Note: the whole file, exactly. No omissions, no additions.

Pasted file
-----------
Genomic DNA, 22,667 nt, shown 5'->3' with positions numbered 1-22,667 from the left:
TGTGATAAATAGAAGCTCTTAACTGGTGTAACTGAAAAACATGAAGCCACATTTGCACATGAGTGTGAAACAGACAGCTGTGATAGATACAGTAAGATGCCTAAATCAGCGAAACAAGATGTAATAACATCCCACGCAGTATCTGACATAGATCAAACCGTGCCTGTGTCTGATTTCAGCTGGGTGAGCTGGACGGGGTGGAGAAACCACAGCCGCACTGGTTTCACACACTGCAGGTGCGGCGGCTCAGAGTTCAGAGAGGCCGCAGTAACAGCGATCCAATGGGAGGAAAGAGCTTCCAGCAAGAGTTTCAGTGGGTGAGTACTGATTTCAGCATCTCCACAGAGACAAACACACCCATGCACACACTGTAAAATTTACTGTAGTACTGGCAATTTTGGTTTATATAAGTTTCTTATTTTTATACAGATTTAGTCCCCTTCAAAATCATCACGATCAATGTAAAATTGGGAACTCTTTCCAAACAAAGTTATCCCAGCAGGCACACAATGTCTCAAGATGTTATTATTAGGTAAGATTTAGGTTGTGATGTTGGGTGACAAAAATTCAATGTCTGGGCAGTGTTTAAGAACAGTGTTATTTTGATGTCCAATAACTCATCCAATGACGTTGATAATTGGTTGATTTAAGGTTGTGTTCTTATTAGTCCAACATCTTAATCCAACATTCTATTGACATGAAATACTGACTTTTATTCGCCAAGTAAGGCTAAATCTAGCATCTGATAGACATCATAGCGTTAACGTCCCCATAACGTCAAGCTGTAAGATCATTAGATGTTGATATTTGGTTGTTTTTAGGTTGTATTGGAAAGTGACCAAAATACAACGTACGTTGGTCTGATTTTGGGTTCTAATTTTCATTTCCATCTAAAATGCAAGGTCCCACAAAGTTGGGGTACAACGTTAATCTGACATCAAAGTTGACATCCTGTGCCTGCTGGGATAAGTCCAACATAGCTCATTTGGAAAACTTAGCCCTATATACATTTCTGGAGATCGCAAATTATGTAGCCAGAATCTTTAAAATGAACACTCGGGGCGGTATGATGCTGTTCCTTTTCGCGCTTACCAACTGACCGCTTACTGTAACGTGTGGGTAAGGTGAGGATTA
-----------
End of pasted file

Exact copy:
Genomic DNA, 22,667 nt, shown 5'->3' with positions numbered 1-22,667 from the left:
TGTGATAAATAGAAGCTCTTAACTGGTGTAACTGAAAAACATGAAGCCACATTTGCACATGAGTGTGAAACAGACAGCTGTGATAGATACAGTAAGATGCCTAAATCAGCGAAACAAGATGTAATAACATCCCACGCAGTATCTGACATAGATCAAACCGTGCCTGTGTCTGATTTCAGCTGGGTGAGCTGGACGGGGTGGAGAAACCACAGCCGCACTGGTTTCACACACTGCAGGTGCGGCGGCTCAGAGTTCAGAGAGGCCGCAGTAACAGCGATCCAATGGGAGGAAAGAGCTTCCAGCAAGAGTTTCAGTGGGTGAGTACTGATTTCAGCATCTCCACAGAGACAAACACACCCATGCACACACTGTAAAATTTACTGTAGTACTGGCAATTTTGGTTTATATAAGTTTCTTATTTTTATACAGATTTAGTCCCCTTCAAAATCATCACGATCAATGTAAAATTGGGAACTCTTTCCAAACAAAGTTATCCCAGCAGGCACACAATGTCTCAAGATGTTATTATTAGGTAAGATTTAGGTTGTGATGTTGGGTGACAAAAATTCAATGTCTGGGCAGTGTTTAAGAACAGTGTTATTTTGATGTCCAATAACTCATCCAATGACGTTGATAATTGGTTGATTTAAGGTTGTGTTCTTATTAGTCCAACATCTTAATCCAACATTCTATTGACATGAAATACTGACTTTTATTCGCCAAGTAAGGCTAAATCTAGCATCTGATAGACATCATAGCGTTAACGTCCCCATAACGTCAAGCTGTAAGATCATTAGATGTTGATATTTGGTTGTTTTTAGGTTGTATTGGAAAGTGACCAAAATACAACGTACGTTGGTCTGATTTTGGGTTCTAATTTTCATTTCCATCTAAAATGCAAGGTCCCACAAAGTTGGGGTACAACGTTAATCTGACATCAAAGTTGACATCCTGTGCCTGCTGGGATAAGTCCAACATAGCTCATTTGGAAAACTTAGCCCTATATACATTTCTGGAGATCGCAAATTATGTAGCCAGAATCTTTAAAATGAACACTCGGGGCGGTATGATGCTGTTCCTTTTCGCGCTTACCAACTGACCGCTTACTGTAACGTGTGGGTAAGGTGAGGATTA